Could this be a faulty battery?
 

decafjava

macrumors 68040
Feb 7, 2011
3,485
3,189
Geneva
All good advice, another trick I found when I got my iMac is the really handy continuity/handoff feature. I can make receive calls on my Mac, send iMessages and also use the desktop apps for Telegram and Whatsapp. Since I have begun working from home (part-time) this is a great feature and helps save battery.
 
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HEK

macrumors 68040
Sep 24, 2013
3,454
5,959
US Eastern time zone
My 8-month-old iPhone 6s is already at 82% And I don't leave it in hot areas.
Could this be a faulty battery?
Way too o be sure is take in to an Apple store. Have then check it.
[doublepost=1489327245][/doublepost]
Could be faulty battery or app that diagnosed the battery.
Good point about the app. Not sure why people are so all fired ready to believe some app. Would be nice if an independent lab were to test these apps and report results.
 
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decafjava

macrumors 68040
Feb 7, 2011
3,485
3,189
Geneva
Way too o be sure is take in to an Apple store. Have then check it.
[doublepost=1489327245][/doublepost]
Good point about the app. Not sure why people are so all fired ready to believe some app. Would be nice if an independent lab were to test these apps and report results.
Good point, the only worthwhile app I found is the coconut battery app but you need to plug your phone into your Mac.
 

willmtaylor

macrumors G4
Oct 31, 2009
10,300
8,167
Here(-ish)
I'm not asking for tips such as lowering the brightness, disabling background app refresh etc to get a better screen on time, but rather for tips for the longevity of the battery in order to last a maximum number of years.
So should I charge from 0 to 100% every time to reduce the number of cycles or is there a certain interval the charge level should be in?
Any other tips?
Thank you.
From Apple:
http://www.apple.com/batteries/maximizing-performance/#generaltips
 

BigMcGuire

macrumors 603
Jan 10, 2012
5,567
6,975
California
My 8-month-old iPhone 6s is already at 82% And I don't leave it in hot areas.
Could this be a faulty battery?
Like others said I'd be suspicious about what app you're using. I only trust coconut battery and only take a reading when my phone is at 100%. If you're really at 82% take it to Apple.
[doublepost=1489332190][/doublepost]
Good point about the app. Not sure why people are so all fired ready to believe some app. Would be nice if an independent lab were to test these apps and report results.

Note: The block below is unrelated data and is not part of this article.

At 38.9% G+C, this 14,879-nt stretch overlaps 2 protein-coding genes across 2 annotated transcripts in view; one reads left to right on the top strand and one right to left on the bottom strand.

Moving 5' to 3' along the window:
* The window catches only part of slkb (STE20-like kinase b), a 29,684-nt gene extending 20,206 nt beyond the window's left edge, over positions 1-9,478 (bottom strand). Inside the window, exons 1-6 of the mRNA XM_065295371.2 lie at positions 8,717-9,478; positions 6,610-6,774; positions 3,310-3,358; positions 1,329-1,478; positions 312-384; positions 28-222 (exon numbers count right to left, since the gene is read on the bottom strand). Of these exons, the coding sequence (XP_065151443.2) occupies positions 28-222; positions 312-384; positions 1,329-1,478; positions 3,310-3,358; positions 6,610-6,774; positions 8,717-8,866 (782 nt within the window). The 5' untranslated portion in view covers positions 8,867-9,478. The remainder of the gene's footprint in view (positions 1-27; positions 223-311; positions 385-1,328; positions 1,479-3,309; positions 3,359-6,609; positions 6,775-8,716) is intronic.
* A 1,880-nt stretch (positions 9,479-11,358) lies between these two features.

Agreed.
 

Channan

macrumors 68030
Mar 7, 2012
2,614
2,148
New Orleans
Best thing to do is to top-off whenever you can.

The single most important thing, bar none.
100% this.

While charging from 0% to 100% once or 50% to 100% twice both count as one cycle, draining your battery completely is much worse for your battery health than draining it halfway twice.

It's okay to let it drain completely once every month or so, but don't make that a regular thing. Charge your phone whenever you can and your battery will last the longest that way.
 
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Relentless Power

macrumors Nehalem
Jul 12, 2016
33,442
34,515
Yes, completely faulty battery. Panic right now
The OP asked a legitimate question.

@Kalloud, there is a recall program for the iPhone 6s to have your battery replaced. Have you checked with Apple to see if your iPhone 6s falls under the recall program? You can also go on Apple's website and check to see if your device falls under the recall program.

Also, perhaps the battery is faulty or The third-party application you are using to read the battery is not calibrating the battery data efficiently.

http://www.techradar.com/how-to/how-to-get-your-iphone-6s-battery-replaced

https://www.apple.com/support/iphone6s-unexpectedshutdown/
 
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LoliS

macrumors regular
Mar 8, 2017
172
71
Try not to let it get too hot or too cold and try not to let it drain completely. Other than that, use it as you would normally use it. Apple only charges $79 for a battery replacement.
 

Kalloud

macrumors regular
Original poster
Oct 23, 2016
145
91
Thank you all but the thing is I don't have a mac to use coconut app on it so I have to check apple.
 

Ladybug

macrumors 68000
Apr 13, 2006
1,765
852
I just use mine with no worries toward battery life. When I can charge and if the battery is low I plug it in. If I know I'm going to be out all day I top it off. I have never had a battery replaced in any of my iPhones. Why worry, you will likely replace your iPhone before your battery gets old anyway.